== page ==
Is your city high on dog walkers, but low on mechanics? Are you surrounded by behavioural therapists, but can’t find anyone to install a cable? A new study reveals which jobs are vanishing from the most expensive cities and which ones are thriving, in a dramatic illustration of how rising living costs are reshaping our neighbourhoods.
Jobs related to housing, construction and landscaping are being priced out of the richest cities, according to the study by the Indeed Hiring Lab, an employment think tank. However, there's good news for specialized therapists, designers and even pastry cooks: these jobs are up to 1,246% more likely to be found in the priciest urban spaces.
The survey analyzed job postings from 51 US cities with more than 1 million inhabitants, comparing the most expensive 10 metropolises with the rest. For example, there are 77% fewer job ads for trailer mechanics in the top 10, which include Miami and Washington, DC, compared with more affordable places, such as Dallas and Atlanta.
Concrete finishers, cable installers and groundskeepers are also among the “missing jobs”, as the researchers call them, as are customer service and call centre staff.
“In contrast, tech and science jobs tend to cluster in expensive metros, as do some high-end service jobs like fitness managers and pastry cooks,” the researchers said.
While the labour market has always evolved and adapted – there are few urban farriers or thatchers left, after all – this particular trend highlights the sharp divide between the priciest enclaves and the rest.
CityLab, which reported the study, warns that exiling entire job categories could ultimately hurt the vibrant ecosystem that defines a successful city: “The reason that large cities have become hubs of innovation is precisely because they encompass a broad diversity of people, jobs, and skills.”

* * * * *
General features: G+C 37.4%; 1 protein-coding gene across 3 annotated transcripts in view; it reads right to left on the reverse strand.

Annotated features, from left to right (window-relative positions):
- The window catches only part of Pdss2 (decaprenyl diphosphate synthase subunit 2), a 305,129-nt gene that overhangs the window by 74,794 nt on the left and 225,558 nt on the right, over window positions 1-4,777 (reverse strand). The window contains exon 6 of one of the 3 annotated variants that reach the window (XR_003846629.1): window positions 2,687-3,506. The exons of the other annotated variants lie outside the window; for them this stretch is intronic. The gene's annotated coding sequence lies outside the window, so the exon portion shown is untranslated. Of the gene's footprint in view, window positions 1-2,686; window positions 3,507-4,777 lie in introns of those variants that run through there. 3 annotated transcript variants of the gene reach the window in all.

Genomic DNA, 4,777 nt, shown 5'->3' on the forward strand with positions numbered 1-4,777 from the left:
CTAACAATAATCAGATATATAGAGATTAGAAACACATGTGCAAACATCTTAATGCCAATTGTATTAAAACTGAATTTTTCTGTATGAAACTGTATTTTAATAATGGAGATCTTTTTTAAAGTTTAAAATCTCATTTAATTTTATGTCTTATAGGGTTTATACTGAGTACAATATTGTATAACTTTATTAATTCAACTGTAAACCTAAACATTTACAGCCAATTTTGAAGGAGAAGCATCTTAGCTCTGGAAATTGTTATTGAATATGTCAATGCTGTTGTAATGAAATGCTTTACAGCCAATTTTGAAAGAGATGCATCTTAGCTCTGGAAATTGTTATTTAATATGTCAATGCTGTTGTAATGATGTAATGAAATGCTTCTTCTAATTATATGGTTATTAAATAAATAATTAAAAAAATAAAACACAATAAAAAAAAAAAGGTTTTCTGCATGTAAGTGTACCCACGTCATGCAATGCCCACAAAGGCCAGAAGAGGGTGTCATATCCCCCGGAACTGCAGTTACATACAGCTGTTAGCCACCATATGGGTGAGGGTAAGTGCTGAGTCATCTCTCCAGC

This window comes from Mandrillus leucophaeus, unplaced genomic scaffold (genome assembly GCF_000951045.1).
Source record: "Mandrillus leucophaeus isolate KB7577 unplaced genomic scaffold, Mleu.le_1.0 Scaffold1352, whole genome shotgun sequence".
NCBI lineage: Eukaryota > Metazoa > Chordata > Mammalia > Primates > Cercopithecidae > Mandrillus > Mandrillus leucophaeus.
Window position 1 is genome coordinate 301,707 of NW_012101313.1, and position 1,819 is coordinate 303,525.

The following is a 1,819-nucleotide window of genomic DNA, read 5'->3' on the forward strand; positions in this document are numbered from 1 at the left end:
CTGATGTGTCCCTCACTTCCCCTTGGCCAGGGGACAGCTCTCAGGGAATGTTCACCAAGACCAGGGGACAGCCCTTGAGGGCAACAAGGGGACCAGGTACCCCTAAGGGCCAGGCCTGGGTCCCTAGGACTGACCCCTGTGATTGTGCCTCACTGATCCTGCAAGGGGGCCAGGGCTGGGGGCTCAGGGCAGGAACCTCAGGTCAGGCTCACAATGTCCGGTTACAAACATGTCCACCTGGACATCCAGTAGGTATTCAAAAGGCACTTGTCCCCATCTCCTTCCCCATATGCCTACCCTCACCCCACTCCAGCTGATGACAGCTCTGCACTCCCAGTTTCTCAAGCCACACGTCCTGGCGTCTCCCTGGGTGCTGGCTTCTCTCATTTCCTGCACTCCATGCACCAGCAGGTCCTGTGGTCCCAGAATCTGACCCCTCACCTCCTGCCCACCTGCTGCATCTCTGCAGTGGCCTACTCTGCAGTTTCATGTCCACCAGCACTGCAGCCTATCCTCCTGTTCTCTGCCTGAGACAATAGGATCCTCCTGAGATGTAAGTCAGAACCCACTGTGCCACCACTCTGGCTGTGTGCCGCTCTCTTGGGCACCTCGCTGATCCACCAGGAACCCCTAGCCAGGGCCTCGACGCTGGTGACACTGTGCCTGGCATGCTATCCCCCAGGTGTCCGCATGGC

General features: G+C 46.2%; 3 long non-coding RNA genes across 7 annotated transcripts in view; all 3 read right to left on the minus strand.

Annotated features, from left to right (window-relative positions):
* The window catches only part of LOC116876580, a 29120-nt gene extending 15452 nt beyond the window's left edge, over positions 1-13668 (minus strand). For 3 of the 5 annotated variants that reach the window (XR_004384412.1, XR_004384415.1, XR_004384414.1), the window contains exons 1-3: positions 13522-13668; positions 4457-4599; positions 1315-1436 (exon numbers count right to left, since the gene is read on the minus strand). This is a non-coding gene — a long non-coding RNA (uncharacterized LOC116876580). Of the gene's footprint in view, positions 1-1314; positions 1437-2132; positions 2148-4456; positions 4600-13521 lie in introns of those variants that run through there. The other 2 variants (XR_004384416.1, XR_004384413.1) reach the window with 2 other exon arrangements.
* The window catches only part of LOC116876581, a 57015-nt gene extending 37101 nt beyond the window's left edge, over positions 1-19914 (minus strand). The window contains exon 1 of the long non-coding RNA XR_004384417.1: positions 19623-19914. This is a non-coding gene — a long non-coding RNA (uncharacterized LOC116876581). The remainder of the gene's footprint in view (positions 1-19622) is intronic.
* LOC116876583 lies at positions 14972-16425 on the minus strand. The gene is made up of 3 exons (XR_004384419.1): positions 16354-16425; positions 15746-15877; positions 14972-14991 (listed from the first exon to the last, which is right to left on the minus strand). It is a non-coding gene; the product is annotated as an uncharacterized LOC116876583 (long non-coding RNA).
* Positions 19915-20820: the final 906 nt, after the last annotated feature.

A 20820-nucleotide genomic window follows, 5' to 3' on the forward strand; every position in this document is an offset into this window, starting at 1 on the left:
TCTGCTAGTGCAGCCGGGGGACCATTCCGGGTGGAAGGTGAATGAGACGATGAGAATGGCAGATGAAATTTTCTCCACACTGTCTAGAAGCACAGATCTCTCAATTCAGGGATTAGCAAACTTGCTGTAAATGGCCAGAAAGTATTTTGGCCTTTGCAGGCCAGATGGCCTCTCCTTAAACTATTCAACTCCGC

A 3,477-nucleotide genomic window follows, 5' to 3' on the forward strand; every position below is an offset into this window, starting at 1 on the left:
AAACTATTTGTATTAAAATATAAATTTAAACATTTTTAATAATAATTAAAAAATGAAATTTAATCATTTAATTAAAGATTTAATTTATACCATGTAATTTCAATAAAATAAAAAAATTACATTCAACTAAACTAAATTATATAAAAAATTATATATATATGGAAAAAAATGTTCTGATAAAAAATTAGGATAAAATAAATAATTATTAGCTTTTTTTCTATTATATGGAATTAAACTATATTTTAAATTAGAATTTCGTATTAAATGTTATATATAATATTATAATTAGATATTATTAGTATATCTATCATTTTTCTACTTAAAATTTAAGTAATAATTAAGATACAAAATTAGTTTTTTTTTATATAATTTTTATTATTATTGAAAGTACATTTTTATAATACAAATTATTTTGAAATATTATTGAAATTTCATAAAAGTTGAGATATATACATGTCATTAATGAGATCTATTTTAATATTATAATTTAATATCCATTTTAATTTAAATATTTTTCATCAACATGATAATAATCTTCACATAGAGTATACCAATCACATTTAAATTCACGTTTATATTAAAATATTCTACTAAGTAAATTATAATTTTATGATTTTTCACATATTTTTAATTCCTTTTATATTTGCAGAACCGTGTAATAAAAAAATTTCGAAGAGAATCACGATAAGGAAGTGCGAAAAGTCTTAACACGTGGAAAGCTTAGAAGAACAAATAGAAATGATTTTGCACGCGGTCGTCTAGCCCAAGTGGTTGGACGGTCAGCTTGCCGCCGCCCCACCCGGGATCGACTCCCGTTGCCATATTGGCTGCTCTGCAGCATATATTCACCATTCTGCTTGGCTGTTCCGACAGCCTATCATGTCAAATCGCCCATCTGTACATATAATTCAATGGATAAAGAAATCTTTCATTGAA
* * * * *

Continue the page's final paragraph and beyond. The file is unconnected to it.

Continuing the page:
What drives some jobs into urban extinction? The study names housing, office and labour costs as key factors: “It generally doesn’t make sense to put a service or support function that requires little face-to-face customer contact in a place where office space and labour cost more.”
Expensive housing also means that land is used more intensively. There are fewer single-family homes, meaning fewer lawns and fewer cars. In these costly and densely populated cities, people cycle or walk to work, or use public transport. There tend to be fewer newly built houses. All of this results in less demand for gardeners, builders and mechanics.
The jobs that thrive in these cities tend to be in science and technology, the arts and specialized management. Machine learning engineers – who work in a cutting-edge field of computer science – are more than five times more likely to be found there.
Artists and creative directors are also more prevalent in the top 10, perhaps surprisingly given that artists’ incomes tend to be on the low side. A separate study of the US arts industry by the London School of Economics may help explain this pattern. The study found that arts industries cluster in so-called “innovation districts”, that is, hubs of knowledge-driven sectors such as media, technology, finance and higher education. New York City, with its media, publishing and fine art scene, and Los Angeles, with its global film industry, are perfect examples of such creative clusters – and both are among the top 10 in the Indeed survey of expensive cities.
Well-paid young professionals are in turn more likely to employ a range of local service providers, such as the aforementioned therapists, personal trainers and dog walkers.
And the pastry chefs? The survey does not suggest a specific explanation, but one reason for their popularity in affluent cities could be the higher number of gourmet restaurants there. In fact, the causal link between high living costs and fine dining may go both ways. A study commissioned by the Financial Times showed that the awarding of a Michelin star to a restaurant can boost house prices in the surrounding area – by about 5%.